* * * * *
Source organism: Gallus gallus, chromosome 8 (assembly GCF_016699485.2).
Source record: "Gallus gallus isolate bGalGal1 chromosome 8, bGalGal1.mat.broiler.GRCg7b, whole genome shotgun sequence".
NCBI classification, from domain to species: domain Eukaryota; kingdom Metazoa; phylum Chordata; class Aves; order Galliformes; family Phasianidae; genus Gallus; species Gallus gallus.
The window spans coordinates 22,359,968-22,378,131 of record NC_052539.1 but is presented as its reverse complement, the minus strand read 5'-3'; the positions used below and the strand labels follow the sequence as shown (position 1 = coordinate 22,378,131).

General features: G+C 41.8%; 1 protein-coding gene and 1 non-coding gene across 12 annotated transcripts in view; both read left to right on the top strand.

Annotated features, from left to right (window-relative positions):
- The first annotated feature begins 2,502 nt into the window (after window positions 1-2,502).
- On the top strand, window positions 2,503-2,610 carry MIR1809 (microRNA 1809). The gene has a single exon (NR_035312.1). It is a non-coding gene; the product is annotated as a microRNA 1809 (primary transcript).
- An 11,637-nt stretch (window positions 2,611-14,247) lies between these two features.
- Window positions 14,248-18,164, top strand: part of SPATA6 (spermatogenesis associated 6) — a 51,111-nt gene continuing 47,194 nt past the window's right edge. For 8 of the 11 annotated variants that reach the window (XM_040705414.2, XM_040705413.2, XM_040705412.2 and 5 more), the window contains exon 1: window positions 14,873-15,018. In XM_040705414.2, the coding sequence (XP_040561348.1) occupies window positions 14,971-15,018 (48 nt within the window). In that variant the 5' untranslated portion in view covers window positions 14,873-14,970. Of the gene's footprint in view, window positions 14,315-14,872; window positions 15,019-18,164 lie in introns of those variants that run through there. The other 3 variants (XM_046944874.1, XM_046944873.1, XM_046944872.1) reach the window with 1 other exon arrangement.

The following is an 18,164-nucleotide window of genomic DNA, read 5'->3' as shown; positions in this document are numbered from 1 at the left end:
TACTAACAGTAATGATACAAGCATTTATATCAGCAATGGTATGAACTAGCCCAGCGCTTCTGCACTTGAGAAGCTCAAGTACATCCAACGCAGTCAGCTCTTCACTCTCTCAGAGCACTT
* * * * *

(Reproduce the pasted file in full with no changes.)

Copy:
Source organism: Gallus gallus, chromosome 8 (assembly GCF_016699485.2).
Source record: "Gallus gallus isolate bGalGal1 chromosome 8, bGalGal1.mat.broiler.GRCg7b, whole genome shotgun sequence".
NCBI classification, from domain to species: domain Eukaryota; kingdom Metazoa; phylum Chordata; class Aves; order Galliformes; family Phasianidae; genus Gallus; species Gallus gallus.
The window spans coordinates 22,359,968-22,378,131 of record NC_052539.1 but is presented as its reverse complement, the minus strand read 5'-3'; the positions used below and the strand labels follow the sequence as shown (position 1 = coordinate 22,378,131).

General features: G+C 41.8%; 1 protein-coding gene and 1 non-coding gene across 12 annotated transcripts in view; both read left to right on the top strand.

Annotated features, from left to right (window-relative positions):
- The first annotated feature begins 2,502 nt into the window (after window positions 1-2,502).
- On the top strand, window positions 2,503-2,610 carry MIR1809 (microRNA 1809). The gene has a single exon (NR_035312.1). It is a non-coding gene; the product is annotated as a microRNA 1809 (primary transcript).
- An 11,637-nt stretch (window positions 2,611-14,247) lies between these two features.
- Window positions 14,248-18,164, top strand: part of SPATA6 (spermatogenesis associated 6) — a 51,111-nt gene continuing 47,194 nt past the window's right edge. For 8 of the 11 annotated variants that reach the window (XM_040705414.2, XM_040705413.2, XM_040705412.2 and 5 more), the window contains exon 1: window positions 14,873-15,018. In XM_040705414.2, the coding sequence (XP_040561348.1) occupies window positions 14,971-15,018 (48 nt within the window). In that variant the 5' untranslated portion in view covers window positions 14,873-14,970. Of the gene's footprint in view, window positions 14,315-14,872; window positions 15,019-18,164 lie in introns of those variants that run through there. The other 3 variants (XM_046944874.1, XM_046944873.1, XM_046944872.1) reach the window with 1 other exon arrangement.

The following is an 18,164-nucleotide window of genomic DNA, read 5'->3' as shown; positions in this document are numbered from 1 at the left end:
TACTAACAGTAATGATACAAGCATTTATATCAGCAATGGTATGAACTAGCCCAGCGCTTCTGCACTTGAGAAGCTCAAGTACATCCAACGCAGTCAGCTCTTCACTCTCTCAGAGCACTT